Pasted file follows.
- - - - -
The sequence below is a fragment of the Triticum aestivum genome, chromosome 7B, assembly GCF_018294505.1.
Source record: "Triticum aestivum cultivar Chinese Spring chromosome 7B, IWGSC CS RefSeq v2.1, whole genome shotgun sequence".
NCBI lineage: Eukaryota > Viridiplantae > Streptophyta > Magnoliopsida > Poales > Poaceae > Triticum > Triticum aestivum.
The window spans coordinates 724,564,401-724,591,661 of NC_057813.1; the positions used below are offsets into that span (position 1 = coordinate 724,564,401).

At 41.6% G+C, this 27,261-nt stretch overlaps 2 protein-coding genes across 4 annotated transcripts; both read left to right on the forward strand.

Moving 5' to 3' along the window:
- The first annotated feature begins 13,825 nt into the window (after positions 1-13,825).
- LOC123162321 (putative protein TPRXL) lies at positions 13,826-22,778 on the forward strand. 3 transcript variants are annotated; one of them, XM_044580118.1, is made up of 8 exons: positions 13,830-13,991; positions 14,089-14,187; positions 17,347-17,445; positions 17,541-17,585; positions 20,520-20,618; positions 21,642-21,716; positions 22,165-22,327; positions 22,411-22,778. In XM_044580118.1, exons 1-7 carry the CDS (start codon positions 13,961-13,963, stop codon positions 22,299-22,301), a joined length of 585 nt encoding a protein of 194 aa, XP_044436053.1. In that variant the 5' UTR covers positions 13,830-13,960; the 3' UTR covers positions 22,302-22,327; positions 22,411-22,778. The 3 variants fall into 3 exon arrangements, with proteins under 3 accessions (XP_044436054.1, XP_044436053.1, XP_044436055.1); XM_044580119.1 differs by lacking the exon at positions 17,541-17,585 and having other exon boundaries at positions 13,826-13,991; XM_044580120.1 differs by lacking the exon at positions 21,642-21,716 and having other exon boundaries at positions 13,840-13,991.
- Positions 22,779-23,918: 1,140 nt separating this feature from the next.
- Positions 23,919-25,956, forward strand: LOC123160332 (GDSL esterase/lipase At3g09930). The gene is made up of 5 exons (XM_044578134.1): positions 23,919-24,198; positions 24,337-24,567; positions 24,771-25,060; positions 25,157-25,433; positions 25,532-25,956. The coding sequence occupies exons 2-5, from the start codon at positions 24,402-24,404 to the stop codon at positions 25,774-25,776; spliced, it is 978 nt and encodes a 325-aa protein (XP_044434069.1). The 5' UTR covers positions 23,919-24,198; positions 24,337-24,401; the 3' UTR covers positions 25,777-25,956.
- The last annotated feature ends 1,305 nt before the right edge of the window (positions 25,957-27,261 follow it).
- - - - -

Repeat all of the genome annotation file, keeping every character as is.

The sequence below is a fragment of the Triticum aestivum genome, chromosome 7B, assembly GCF_018294505.1.
Source record: "Triticum aestivum cultivar Chinese Spring chromosome 7B, IWGSC CS RefSeq v2.1, whole genome shotgun sequence".
NCBI lineage: Eukaryota > Viridiplantae > Streptophyta > Magnoliopsida > Poales > Poaceae > Triticum > Triticum aestivum.
The window spans coordinates 724,564,401-724,591,661 of NC_057813.1; the positions used below are offsets into that span (position 1 = coordinate 724,564,401).

At 41.6% G+C, this 27,261-nt stretch overlaps 2 protein-coding genes across 4 annotated transcripts; both read left to right on the forward strand.

Moving 5' to 3' along the window:
- The first annotated feature begins 13,825 nt into the window (after positions 1-13,825).
- LOC123162321 (putative protein TPRXL) lies at positions 13,826-22,778 on the forward strand. 3 transcript variants are annotated; one of them, XM_044580118.1, is made up of 8 exons: positions 13,830-13,991; positions 14,089-14,187; positions 17,347-17,445; positions 17,541-17,585; positions 20,520-20,618; positions 21,642-21,716; positions 22,165-22,327; positions 22,411-22,778. In XM_044580118.1, exons 1-7 carry the CDS (start codon positions 13,961-13,963, stop codon positions 22,299-22,301), a joined length of 585 nt encoding a protein of 194 aa, XP_044436053.1. In that variant the 5' UTR covers positions 13,830-13,960; the 3' UTR covers positions 22,302-22,327; positions 22,411-22,778. The 3 variants fall into 3 exon arrangements, with proteins under 3 accessions (XP_044436054.1, XP_044436053.1, XP_044436055.1); XM_044580119.1 differs by lacking the exon at positions 17,541-17,585 and having other exon boundaries at positions 13,826-13,991; XM_044580120.1 differs by lacking the exon at positions 21,642-21,716 and having other exon boundaries at positions 13,840-13,991.
- Positions 22,779-23,918: 1,140 nt separating this feature from the next.
- Positions 23,919-25,956, forward strand: LOC123160332 (GDSL esterase/lipase At3g09930). The gene is made up of 5 exons (XM_044578134.1): positions 23,919-24,198; positions 24,337-24,567; positions 24,771-25,060; positions 25,157-25,433; positions 25,532-25,956. The coding sequence occupies exons 2-5, from the start codon at positions 24,402-24,404 to the stop codon at positions 25,774-25,776; spliced, it is 978 nt and encodes a 325-aa protein (XP_044434069.1). The 5' UTR covers positions 23,919-24,198; positions 24,337-24,401; the 3' UTR covers positions 25,777-25,956.
- The last annotated feature ends 1,305 nt before the right edge of the window (positions 25,957-27,261 follow it).